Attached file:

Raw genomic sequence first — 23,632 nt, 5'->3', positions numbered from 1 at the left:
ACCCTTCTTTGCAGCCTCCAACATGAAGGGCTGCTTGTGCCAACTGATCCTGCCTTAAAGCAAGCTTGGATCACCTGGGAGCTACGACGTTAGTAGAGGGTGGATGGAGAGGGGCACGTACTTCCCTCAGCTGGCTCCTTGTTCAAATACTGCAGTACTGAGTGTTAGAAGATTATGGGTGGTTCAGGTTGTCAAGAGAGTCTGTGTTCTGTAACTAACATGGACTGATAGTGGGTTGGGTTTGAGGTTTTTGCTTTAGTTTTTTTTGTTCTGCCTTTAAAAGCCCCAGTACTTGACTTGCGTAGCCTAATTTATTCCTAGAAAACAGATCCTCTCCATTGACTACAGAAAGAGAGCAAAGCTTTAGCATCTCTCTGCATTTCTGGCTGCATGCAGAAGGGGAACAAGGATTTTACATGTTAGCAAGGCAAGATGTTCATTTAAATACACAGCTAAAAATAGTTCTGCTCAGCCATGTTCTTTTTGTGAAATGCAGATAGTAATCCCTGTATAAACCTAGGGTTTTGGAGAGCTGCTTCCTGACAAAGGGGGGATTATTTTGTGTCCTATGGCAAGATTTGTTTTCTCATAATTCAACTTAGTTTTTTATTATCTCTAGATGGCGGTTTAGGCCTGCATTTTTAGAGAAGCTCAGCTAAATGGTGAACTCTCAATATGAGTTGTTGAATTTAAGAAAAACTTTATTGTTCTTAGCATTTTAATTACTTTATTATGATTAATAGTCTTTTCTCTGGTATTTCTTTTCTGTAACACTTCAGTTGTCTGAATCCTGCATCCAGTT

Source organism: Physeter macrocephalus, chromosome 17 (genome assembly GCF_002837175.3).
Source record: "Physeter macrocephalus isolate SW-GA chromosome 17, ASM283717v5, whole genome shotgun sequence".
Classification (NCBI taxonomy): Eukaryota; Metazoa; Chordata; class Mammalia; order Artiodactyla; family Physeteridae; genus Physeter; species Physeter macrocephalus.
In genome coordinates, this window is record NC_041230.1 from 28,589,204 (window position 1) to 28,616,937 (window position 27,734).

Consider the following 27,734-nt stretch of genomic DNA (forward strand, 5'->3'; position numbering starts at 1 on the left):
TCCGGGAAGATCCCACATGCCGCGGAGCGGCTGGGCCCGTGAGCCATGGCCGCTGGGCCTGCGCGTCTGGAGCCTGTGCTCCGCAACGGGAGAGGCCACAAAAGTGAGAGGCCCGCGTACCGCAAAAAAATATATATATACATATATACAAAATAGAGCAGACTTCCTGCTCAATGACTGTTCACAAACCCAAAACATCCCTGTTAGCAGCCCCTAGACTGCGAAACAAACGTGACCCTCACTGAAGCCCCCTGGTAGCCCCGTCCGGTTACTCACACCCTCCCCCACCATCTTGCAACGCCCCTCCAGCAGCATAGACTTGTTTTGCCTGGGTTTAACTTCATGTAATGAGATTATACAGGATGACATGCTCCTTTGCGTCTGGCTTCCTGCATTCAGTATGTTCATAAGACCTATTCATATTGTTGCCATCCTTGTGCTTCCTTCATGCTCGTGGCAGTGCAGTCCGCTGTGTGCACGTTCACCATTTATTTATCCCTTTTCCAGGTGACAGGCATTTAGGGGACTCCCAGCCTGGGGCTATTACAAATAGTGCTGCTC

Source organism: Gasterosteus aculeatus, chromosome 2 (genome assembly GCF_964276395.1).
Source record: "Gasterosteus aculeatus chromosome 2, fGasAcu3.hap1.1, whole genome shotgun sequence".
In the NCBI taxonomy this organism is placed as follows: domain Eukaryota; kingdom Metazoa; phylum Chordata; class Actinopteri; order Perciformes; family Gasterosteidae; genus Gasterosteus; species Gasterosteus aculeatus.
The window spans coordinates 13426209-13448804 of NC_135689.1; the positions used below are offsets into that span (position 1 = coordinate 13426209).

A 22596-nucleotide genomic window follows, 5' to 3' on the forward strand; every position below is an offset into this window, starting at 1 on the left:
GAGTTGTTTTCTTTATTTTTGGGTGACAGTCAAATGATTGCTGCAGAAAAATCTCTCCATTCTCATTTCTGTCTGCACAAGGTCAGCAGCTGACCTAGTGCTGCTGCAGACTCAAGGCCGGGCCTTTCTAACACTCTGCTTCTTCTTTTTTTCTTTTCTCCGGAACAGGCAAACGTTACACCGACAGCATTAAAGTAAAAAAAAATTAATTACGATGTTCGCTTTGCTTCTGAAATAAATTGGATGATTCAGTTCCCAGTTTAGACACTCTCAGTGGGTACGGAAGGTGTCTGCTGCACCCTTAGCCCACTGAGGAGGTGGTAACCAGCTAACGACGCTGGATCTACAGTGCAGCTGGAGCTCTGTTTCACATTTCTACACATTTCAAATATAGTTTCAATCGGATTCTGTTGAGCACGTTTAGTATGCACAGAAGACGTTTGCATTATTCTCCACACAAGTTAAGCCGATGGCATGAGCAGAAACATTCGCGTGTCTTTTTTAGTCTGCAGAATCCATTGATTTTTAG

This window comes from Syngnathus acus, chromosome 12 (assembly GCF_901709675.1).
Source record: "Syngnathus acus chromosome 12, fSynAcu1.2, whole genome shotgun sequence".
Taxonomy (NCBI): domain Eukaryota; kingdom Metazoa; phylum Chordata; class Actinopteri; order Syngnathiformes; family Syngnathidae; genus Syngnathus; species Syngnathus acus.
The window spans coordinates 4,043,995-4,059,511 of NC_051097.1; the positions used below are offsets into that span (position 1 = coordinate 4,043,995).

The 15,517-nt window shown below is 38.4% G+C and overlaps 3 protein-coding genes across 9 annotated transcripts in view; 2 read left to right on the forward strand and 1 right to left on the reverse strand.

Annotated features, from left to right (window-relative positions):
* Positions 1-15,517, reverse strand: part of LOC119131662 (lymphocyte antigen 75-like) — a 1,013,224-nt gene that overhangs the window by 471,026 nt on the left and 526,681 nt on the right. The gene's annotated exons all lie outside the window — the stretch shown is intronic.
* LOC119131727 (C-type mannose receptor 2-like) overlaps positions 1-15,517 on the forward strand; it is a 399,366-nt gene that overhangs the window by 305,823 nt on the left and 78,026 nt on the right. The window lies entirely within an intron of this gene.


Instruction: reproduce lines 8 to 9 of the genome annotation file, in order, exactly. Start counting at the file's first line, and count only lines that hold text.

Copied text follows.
TCCGGGAAGATCCCACATGCCGCGGAGCGGCTGGGCCCGTGAGCCATGGCCGCTGGGCCTGCGCGTCTGGAGCCTGTGCTCCGCAACGGGAGAGGCCACAAAAGTGAGAGGCCCGCGTACCGCAAAAAAATATATATATACATATATACAAAATAGAGCAGACTTCCTGCTCAATGACTGTTCACAAACCCAAAACATCCCTGTTAGCAGCCCCTAGACTGCGAAACAAACGTGACCCTCACTGAAGCCCCCTGGTAGCCCCGTCCGGTTACTCACACCCTCCCCCACCATCTTGCAACGCCCCTCCAGCAGCATAGACTTGTTTTGCCTGGGTTTAACTTCATGTAATGAGATTATACAGGATGACATGCTCCTTTGCGTCTGGCTTCCTGCATTCAGTATGTTCATAAGACCTATTCATATTGTTGCCATCCTTGTGCTTCCTTCATGCTCGTGGCAGTGCAGTCCGCTGTGTGCACGTTCACCATTTATTTATCCCTTTTCCAGGTGACAGGCATTTAGGGGACTCCCAGCCTGGGGCTATTACAAATAGTGCTGCTC

Source organism: Gasterosteus aculeatus, chromosome 2 (genome assembly GCF_964276395.1).